Reaction Mechanisms of Alkanes
Alkanes react with halogens in the presence of UV radiation or at a temperature of around 300c. Methane reacts with chlorine to produce chloromethane:
CH4 + Cl2 -----> CH3Cl + HCl
This is radical substitution:
Covalent bonds are broken by homolytic fission to form radicals
A hydrogen atom in the alkane is substituted by a halogen atom.
Reaction Mechanisms: Initiation for Chlorination
In the initiation stage, the Cl-Cl bond in a chlorine molecule is broken by homolytic fission, forming two chlorine radicals. UV radiation provides the energy for this bond fission.
Cl-Cl ------> Cl (radical) + Cl (radical)
After initiation, the reaction can continue without the need for further energy or more radicals.
Reaction Mechanisms: Propagation of Chlorination
The propagation stage has two steps:
In the first stage methane reacts with a chlorine radical. A single C-H bond is broken by homolytic fission, forming a methyl radical, CH3 (radical). Hydrogen chloride, HCl, is also formed.
CH4 + Cl (radical) -----> CH3 (radical) + HCl
In the second propagation step, the methyl radical reacts with a chlorine molecule. The organic product chloromethane, CH3Cl, is formed together with a further chlorine radical. The chlorine radical can be used again in the first propagation step.
CH3 (radical) + Cl2 ------> CH3Cl + Cl (radical)
Propagation reactions are rapid, and reactions continue until no reactants remain. Propagation is a chain reaction, and it continues until all the chlorine has been used or the termination stage has removed all the radicals.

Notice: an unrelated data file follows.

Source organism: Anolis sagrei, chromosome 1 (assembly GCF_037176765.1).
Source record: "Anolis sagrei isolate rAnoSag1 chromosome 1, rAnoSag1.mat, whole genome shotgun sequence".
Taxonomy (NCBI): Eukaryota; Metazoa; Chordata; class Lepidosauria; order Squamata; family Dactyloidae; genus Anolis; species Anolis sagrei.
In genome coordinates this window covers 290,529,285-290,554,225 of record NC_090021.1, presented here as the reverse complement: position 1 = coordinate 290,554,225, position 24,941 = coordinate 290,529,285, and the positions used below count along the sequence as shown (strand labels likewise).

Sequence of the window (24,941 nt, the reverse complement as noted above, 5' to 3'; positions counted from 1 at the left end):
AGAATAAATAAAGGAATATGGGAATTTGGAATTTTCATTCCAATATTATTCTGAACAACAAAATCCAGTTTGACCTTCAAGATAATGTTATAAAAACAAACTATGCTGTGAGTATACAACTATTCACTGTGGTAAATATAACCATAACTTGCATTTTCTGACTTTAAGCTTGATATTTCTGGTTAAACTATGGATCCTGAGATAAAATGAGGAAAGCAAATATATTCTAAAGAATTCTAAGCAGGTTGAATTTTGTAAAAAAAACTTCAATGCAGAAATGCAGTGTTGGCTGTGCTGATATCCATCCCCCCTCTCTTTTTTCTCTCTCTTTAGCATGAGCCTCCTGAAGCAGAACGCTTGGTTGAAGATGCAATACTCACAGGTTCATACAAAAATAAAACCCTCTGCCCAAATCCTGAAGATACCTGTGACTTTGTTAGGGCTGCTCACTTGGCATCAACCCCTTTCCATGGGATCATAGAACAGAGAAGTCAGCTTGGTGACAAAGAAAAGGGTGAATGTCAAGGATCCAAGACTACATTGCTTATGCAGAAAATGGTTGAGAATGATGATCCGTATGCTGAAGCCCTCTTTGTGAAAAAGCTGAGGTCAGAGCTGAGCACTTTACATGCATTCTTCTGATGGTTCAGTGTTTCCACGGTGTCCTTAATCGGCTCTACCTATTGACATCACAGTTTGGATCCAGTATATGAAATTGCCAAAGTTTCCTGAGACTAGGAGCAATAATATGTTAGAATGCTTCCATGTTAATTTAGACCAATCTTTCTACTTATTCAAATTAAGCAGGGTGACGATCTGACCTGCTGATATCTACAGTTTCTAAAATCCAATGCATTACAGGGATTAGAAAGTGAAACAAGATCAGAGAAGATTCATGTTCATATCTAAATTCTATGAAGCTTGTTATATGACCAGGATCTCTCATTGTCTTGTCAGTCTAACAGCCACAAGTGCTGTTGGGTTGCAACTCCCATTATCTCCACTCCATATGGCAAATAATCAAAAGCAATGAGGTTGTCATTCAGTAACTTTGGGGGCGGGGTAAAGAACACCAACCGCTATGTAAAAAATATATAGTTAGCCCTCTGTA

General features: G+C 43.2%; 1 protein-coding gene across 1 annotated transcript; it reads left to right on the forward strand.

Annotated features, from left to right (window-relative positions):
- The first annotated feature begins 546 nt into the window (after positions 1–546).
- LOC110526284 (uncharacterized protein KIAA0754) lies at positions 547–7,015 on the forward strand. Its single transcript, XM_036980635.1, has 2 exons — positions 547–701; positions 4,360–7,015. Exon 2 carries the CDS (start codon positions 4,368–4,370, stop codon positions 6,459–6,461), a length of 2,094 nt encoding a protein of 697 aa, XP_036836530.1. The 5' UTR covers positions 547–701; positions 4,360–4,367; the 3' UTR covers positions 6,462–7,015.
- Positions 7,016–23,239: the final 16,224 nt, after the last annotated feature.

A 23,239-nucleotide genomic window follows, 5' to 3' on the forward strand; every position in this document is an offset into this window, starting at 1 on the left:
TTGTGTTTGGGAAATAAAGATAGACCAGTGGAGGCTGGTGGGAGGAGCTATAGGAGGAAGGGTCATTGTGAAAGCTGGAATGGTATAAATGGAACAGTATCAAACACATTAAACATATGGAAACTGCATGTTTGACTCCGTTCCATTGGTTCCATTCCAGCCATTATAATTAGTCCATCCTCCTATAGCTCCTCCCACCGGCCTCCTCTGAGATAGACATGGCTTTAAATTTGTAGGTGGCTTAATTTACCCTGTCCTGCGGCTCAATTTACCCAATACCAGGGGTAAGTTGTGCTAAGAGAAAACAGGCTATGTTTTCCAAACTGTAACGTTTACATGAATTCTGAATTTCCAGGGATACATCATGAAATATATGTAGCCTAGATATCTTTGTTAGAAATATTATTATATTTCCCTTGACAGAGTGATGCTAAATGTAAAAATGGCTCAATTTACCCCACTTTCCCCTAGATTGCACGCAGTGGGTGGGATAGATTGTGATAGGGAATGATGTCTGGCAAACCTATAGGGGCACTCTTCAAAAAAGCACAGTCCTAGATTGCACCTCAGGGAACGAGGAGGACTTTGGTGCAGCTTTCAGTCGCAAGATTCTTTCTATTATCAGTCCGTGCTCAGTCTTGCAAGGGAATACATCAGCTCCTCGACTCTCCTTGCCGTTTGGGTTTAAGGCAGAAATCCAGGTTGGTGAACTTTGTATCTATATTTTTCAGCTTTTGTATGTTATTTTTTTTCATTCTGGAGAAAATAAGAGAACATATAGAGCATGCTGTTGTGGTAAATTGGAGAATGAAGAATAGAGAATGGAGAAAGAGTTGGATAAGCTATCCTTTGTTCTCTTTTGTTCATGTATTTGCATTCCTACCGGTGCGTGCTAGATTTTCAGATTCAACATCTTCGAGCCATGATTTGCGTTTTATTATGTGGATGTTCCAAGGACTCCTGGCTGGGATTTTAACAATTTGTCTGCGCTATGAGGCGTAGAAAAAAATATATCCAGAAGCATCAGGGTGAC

Reaction Mechanisms: Termination for Chlorination
In the termination stage, two radicals combine to form a molecule. There are a number of possible termination steps. This is because of the large numbers of radicals in the reaction mixture. In this example, the following molecules can be produced:
Cl (radical) + Cl (radical) -----> Cl2
CH3 (radical) + CH3 (radical) ------> C2H6
CH3 (radical) + Cl (radical) -----> CH3Cl
The termination stage removes radicals, stopping the reaction. Before this happens though, the propagation stage will have cycled through many thousands of times.
Chloromethane made in the propagation stage may react with further chlorine radicals until all of the hydrogen atoms have been replaced. This results in a mixture of chloromethane (CH3Cl), dichloromethane (CH2Cl2), trichloromethane (CHCl3) and tetrachloromethane (CCl4).